Crawl: (v) to move on the hands and knees
It is a story found in the Good Book. What makes that book good are the tales that enlighten us, inspire us and cause us to question our mediocre choices instead of covering them with the doctrine of grace.
She was a woman.
This particular lady in this specific story had been crippled for eighteen years. The passage has a detailed description of her problem—she was bowed over, couldn’t walk, and basically found herself uncomfortably situated in some sort of heap, lying on the ground.
Jesus comes upon her. She is some distance away from him, and the assumption is made by everyone in the room that he would walk over, talk to her for a few minutes, and then do some of his jim-dandy magic and heal her. But that’s not what he does.
He calls her to him.
Yes, he requests of this disabled, disheartened woman, that she make the journey across the room, pulling herself along on her arms, elbows and thighs—inch-by-inch making her way to his side.
Can you can imagine the reaction of the room? “This is gross. He’s making her crawl.”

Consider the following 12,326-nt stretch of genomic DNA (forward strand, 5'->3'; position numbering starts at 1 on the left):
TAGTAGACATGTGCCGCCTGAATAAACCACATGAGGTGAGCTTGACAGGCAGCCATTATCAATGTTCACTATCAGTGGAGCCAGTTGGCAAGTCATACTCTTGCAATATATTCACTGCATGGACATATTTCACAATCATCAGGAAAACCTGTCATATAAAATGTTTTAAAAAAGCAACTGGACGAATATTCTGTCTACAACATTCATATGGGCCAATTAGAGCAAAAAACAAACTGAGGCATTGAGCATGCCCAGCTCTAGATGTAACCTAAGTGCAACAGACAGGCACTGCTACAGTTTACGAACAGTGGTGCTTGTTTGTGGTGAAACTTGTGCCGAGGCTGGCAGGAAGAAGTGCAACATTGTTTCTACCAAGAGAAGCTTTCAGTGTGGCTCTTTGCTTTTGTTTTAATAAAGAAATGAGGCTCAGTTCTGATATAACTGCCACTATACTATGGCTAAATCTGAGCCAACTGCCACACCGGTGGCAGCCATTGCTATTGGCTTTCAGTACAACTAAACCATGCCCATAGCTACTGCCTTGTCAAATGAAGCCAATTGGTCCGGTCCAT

The woman does not complain.
The prospect of being made whole, improved, or even just included was worth it.
She crawled to Jesus.
He did not make her do this because he was a son-of-a-bitch. He wasn’t trying to showcase his authority.
He was giving her a chance to be an intricate part of her own miracle. “Crawl over here and get your blessing.”
Even though each one of us may feel it is cruel or unusual, there are times that we cannot heal the psychological burden of our pain unless we feel as if we are making the crawl to our solution.
I have crawled.
I have made the crawl in joy.
I have crawled, knowing that without the crawl, I would not be able to overcome the anxiety in my soul.
After the crawl came the miracle.
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